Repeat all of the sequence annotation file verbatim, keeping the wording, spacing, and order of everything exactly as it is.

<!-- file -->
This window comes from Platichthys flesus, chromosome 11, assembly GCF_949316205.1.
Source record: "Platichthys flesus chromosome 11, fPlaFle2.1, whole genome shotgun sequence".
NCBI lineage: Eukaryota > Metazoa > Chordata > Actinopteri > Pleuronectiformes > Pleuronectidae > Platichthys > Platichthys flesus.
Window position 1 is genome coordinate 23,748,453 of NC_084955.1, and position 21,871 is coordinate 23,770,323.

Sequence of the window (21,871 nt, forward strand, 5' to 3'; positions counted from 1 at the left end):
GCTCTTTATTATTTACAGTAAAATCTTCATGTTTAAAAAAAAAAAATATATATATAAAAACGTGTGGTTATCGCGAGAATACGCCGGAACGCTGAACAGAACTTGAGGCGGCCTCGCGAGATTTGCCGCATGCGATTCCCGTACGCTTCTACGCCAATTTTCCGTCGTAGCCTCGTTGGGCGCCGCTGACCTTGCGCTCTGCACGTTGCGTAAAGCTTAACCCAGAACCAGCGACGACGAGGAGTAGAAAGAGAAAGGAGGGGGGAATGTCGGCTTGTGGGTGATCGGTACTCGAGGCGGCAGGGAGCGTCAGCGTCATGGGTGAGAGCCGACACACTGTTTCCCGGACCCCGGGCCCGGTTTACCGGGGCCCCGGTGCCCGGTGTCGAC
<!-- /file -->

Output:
This window comes from Platichthys flesus, chromosome 11, assembly GCF_949316205.1.
Source record: "Platichthys flesus chromosome 11, fPlaFle2.1, whole genome shotgun sequence".
NCBI lineage: Eukaryota > Metazoa > Chordata > Actinopteri > Pleuronectiformes > Pleuronectidae > Platichthys > Platichthys flesus.
Window position 1 is genome coordinate 23,748,453 of NC_084955.1, and position 21,871 is coordinate 23,770,323.

Sequence of the window (21,871 nt, forward strand, 5' to 3'; positions counted from 1 at the left end):
GCTCTTTATTATTTACAGTAAAATCTTCATGTTTAAAAAAAAAAAATATATATATAAAAACGTGTGGTTATCGCGAGAATACGCCGGAACGCTGAACAGAACTTGAGGCGGCCTCGCGAGATTTGCCGCATGCGATTCCCGTACGCTTCTACGCCAATTTTCCGTCGTAGCCTCGTTGGGCGCCGCTGACCTTGCGCTCTGCACGTTGCGTAAAGCTTAACCCAGAACCAGCGACGACGAGGAGTAGAAAGAGAAAGGAGGGGGGAATGTCGGCTTGTGGGTGATCGGTACTCGAGGCGGCAGGGAGCGTCAGCGTCATGGGTGAGAGCCGACACACTGTTTCCCGGACCCCGGGCCCGGTTTACCGGGGCCCCGGTGCCCGGTGTCGAC